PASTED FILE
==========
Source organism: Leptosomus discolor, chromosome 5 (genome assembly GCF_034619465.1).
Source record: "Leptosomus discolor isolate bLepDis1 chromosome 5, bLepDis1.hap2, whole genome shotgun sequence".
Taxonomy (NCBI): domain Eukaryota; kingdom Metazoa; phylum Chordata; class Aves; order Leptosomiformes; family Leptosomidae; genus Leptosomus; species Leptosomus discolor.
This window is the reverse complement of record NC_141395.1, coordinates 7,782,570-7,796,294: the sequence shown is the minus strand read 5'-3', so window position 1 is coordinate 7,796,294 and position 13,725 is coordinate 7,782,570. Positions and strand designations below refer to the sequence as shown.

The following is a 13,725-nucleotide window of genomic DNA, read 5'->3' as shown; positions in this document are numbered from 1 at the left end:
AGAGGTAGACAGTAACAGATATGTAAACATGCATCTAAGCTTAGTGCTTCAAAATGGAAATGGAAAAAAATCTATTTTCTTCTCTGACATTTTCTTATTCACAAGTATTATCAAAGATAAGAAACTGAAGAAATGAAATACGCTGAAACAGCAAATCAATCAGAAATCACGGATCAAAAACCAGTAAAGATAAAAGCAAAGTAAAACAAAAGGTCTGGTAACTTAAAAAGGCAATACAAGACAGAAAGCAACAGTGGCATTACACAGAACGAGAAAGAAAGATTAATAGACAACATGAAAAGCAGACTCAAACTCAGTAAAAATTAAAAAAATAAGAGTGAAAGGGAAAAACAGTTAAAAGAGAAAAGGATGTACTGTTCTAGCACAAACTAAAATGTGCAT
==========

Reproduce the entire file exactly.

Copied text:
Source organism: Leptosomus discolor, chromosome 5 (genome assembly GCF_034619465.1).
Source record: "Leptosomus discolor isolate bLepDis1 chromosome 5, bLepDis1.hap2, whole genome shotgun sequence".
Taxonomy (NCBI): domain Eukaryota; kingdom Metazoa; phylum Chordata; class Aves; order Leptosomiformes; family Leptosomidae; genus Leptosomus; species Leptosomus discolor.
This window is the reverse complement of record NC_141395.1, coordinates 7,782,570-7,796,294: the sequence shown is the minus strand read 5'-3', so window position 1 is coordinate 7,796,294 and position 13,725 is coordinate 7,782,570. Positions and strand designations below refer to the sequence as shown.

The following is a 13,725-nucleotide window of genomic DNA, read 5'->3' as shown; positions in this document are numbered from 1 at the left end:
AGAGGTAGACAGTAACAGATATGTAAACATGCATCTAAGCTTAGTGCTTCAAAATGGAAATGGAAAAAAATCTATTTTCTTCTCTGACATTTTCTTATTCACAAGTATTATCAAAGATAAGAAACTGAAGAAATGAAATACGCTGAAACAGCAAATCAATCAGAAATCACGGATCAAAAACCAGTAAAGATAAAAGCAAAGTAAAACAAAAGGTCTGGTAACTTAAAAAGGCAATACAAGACAGAAAGCAACAGTGGCATTACACAGAACGAGAAAGAAAGATTAATAGACAACATGAAAAGCAGACTCAAACTCAGTAAAAATTAAAAAAATAAGAGTGAAAGGGAAAAACAGTTAAAAGAGAAAAGGATGTACTGTTCTAGCACAAACTAAAATGTGCAT